Suppose you have a secret you wish to transmit to $n$ people, but in such a way that all of those $n$ people must collaborate in order for the secret to be revealed. In other words, it must not be possible for even $n-1$ of those people to obtain the secret, even partially, if the $n$th person does not cooperate.

# Monthly Archives: April 2013

# Polynomial factorisation over finite fields, part 0: Overview

Another cool problem in computational number theory is how to factor a polynomial with coefficients in a finite field. Recall that for a field $K$, the ring $K[X]$ of polynomials in one indeterminate with coefficients in $K$ is a unique factorisation domain (UFD), which means that every polynomial of $K[X]$ can be factored as a product of irreducible polynomials and that this factorisation is unique up to order and unit factors. We are interested in finding a complete factorisation of a polynomial when $K$ is a finite field. Like primality testing, this involves several algorithms which must be run successively, so in this first post I will give an overview of each one, and I will describe them in detail in later posts.

# Primality testing, part 2: The Pocklington-Lehmer primality test

*(Continues this post.)*

So we have this integer $n$, and we would like to know whether it is prime or not. We have used the Rabin-Miller compositeness test on it a couple times and it has always turned negative, so the probability that $n$ is not prime is excruciatingly small. Still, we have not *proved* that $n$ is prime; in order to do that, we need a real *primality* test. Basically, we are looking for a converse to Fermat’s theorem. Such a converse was found by Pocklington and improved by Lehmer. Essentially, it is based on the fact that an integer $a$ of multiplicative order $n-1$ modulo $n$ (*i.e.*, such that $a^{n-1} \equiv 1 \pmod n$ and $a^e \not \equiv 1 \pmod n$ for all positive $e < n-1$) exists if and only if $n$ is prime. More precisely:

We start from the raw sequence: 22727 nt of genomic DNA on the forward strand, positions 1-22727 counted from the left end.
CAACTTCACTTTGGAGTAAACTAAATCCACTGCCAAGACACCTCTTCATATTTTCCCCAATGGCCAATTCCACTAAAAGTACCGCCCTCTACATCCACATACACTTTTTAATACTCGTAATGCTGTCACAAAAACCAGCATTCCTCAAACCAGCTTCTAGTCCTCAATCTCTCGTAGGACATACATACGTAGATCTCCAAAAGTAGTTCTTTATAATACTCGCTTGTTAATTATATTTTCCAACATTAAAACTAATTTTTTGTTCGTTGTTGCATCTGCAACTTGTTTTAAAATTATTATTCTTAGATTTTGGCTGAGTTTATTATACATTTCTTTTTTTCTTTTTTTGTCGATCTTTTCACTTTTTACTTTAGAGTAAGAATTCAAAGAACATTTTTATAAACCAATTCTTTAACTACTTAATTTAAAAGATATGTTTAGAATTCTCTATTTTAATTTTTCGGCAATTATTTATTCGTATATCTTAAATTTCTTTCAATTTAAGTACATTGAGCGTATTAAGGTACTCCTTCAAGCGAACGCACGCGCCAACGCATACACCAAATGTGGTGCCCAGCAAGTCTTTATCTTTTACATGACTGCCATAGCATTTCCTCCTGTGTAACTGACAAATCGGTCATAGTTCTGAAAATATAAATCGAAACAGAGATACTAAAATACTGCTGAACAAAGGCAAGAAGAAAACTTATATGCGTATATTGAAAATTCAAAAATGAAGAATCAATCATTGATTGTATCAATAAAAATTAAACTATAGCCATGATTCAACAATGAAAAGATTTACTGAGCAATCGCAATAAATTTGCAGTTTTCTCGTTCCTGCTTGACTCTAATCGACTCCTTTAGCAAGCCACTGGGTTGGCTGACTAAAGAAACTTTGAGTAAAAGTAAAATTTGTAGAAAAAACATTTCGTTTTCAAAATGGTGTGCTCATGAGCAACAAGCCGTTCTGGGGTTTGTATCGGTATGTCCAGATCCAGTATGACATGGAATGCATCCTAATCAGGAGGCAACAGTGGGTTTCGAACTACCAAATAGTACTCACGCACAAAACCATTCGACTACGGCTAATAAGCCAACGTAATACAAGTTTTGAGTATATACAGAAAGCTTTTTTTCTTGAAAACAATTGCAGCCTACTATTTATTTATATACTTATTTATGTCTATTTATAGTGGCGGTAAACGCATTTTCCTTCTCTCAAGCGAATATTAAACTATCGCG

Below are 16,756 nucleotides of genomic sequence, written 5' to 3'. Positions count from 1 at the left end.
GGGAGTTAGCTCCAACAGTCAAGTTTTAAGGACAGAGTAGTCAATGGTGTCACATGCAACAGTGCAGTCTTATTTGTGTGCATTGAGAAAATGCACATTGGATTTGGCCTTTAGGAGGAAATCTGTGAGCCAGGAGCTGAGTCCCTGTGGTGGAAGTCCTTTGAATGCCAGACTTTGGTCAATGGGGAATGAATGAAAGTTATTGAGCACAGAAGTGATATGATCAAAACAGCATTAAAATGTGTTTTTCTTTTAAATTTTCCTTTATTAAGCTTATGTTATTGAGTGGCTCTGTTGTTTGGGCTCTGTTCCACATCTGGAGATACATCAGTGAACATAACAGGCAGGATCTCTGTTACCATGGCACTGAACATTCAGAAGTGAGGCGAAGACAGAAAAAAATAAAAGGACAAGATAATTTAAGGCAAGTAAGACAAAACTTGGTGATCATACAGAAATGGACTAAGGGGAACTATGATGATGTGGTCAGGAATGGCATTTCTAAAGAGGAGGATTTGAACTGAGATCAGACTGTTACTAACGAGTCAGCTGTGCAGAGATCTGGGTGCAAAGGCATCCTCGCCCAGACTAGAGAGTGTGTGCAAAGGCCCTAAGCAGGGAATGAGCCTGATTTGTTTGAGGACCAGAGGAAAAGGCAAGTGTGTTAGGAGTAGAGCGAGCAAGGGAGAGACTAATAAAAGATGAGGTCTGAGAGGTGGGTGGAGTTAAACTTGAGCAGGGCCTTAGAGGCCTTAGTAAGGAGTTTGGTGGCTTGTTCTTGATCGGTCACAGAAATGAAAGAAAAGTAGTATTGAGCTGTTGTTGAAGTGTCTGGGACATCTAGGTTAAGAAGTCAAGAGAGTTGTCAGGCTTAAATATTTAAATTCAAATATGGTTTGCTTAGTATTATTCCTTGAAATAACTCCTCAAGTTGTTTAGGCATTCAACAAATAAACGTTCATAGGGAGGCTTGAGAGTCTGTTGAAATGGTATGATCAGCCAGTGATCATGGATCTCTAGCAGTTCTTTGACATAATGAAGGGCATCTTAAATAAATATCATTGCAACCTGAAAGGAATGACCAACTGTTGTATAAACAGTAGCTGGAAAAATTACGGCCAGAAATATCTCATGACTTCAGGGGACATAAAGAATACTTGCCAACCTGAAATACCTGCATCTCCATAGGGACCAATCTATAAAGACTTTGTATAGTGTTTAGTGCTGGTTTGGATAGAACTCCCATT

# Primality testing, part 1: Compositeness tests, Fermat and Rabin-Miller

How to check that a given integer is prime? Of course we can do the naive method of trial division up to $\lceil \sqrt{n} \rceil$, but this becomes impossible in practice if $n$ is at all large, so we need something better. (Note that trial division is actually used in practice, up to a point, in order to quickly conclude that a given integer is composite if it has some small prime factors.)

A common strategy is to first perform a *compositeness test*, which can either say with certainty that the given integer is composite, or say that it is prime with high but not 100% probability. Then, once we are, in the words of Cohen, “morally certain” that our integer is prime, we do a real primality test in order to prove it. The reason for this strategy is that in general compositeness tests are easy but primality tests are hard, so it makes sense to first acquire a high degree of certainty that a number is prime before doing a primality test. In this post we will see two compositeness tests, the Fermat test, which is based on Fermat’s little theorem, and the Rabin-Miller test, and experiment with them using Sage (for a change). In a next post we will see primality tests.